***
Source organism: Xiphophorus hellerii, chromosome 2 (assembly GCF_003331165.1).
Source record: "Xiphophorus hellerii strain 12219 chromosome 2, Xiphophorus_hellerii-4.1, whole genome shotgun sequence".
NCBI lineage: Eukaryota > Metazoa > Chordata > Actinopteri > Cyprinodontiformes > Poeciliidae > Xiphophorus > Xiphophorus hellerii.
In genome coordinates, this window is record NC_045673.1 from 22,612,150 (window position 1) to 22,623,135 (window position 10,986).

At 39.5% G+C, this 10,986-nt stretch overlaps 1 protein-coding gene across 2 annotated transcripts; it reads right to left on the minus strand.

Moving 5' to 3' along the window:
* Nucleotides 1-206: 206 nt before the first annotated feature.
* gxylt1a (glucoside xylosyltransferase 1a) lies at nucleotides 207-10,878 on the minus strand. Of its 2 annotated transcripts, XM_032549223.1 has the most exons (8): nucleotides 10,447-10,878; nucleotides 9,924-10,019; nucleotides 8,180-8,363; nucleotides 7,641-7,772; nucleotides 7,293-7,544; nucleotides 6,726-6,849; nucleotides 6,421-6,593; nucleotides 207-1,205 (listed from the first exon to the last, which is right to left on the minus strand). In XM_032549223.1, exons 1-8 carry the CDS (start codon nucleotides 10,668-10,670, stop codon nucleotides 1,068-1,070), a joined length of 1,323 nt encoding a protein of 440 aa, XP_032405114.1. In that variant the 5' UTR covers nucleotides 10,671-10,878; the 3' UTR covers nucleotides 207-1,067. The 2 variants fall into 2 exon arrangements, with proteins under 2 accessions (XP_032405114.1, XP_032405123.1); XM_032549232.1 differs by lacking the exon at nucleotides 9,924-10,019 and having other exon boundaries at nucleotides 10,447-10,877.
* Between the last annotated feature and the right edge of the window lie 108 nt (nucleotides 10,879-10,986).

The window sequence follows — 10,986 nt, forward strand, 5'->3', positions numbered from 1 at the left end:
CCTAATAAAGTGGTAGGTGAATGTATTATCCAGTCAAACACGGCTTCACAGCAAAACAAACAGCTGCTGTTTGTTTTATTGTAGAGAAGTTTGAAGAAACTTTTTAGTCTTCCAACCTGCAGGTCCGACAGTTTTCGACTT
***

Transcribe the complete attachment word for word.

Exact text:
Source organism: Xiphophorus hellerii, chromosome 2 (assembly GCF_003331165.1).
Source record: "Xiphophorus hellerii strain 12219 chromosome 2, Xiphophorus_hellerii-4.1, whole genome shotgun sequence".
NCBI lineage: Eukaryota > Metazoa > Chordata > Actinopteri > Cyprinodontiformes > Poeciliidae > Xiphophorus > Xiphophorus hellerii.
In genome coordinates, this window is record NC_045673.1 from 22,612,150 (window position 1) to 22,623,135 (window position 10,986).

At 39.5% G+C, this 10,986-nt stretch overlaps 1 protein-coding gene across 2 annotated transcripts; it reads right to left on the minus strand.

Moving 5' to 3' along the window:
* Nucleotides 1-206: 206 nt before the first annotated feature.
* gxylt1a (glucoside xylosyltransferase 1a) lies at nucleotides 207-10,878 on the minus strand. Of its 2 annotated transcripts, XM_032549223.1 has the most exons (8): nucleotides 10,447-10,878; nucleotides 9,924-10,019; nucleotides 8,180-8,363; nucleotides 7,641-7,772; nucleotides 7,293-7,544; nucleotides 6,726-6,849; nucleotides 6,421-6,593; nucleotides 207-1,205 (listed from the first exon to the last, which is right to left on the minus strand). In XM_032549223.1, exons 1-8 carry the CDS (start codon nucleotides 10,668-10,670, stop codon nucleotides 1,068-1,070), a joined length of 1,323 nt encoding a protein of 440 aa, XP_032405114.1. In that variant the 5' UTR covers nucleotides 10,671-10,878; the 3' UTR covers nucleotides 207-1,067. The 2 variants fall into 2 exon arrangements, with proteins under 2 accessions (XP_032405114.1, XP_032405123.1); XM_032549232.1 differs by lacking the exon at nucleotides 9,924-10,019 and having other exon boundaries at nucleotides 10,447-10,877.
* Between the last annotated feature and the right edge of the window lie 108 nt (nucleotides 10,879-10,986).

The window sequence follows — 10,986 nt, forward strand, 5'->3', positions numbered from 1 at the left end:
CCTAATAAAGTGGTAGGTGAATGTATTATCCAGTCAAACACGGCTTCACAGCAAAACAAACAGCTGCTGTTTGTTTTATTGTAGAGAAGTTTGAAGAAACTTTTTAGTCTTCCAACCTGCAGGTCCGACAGTTTTCGACTT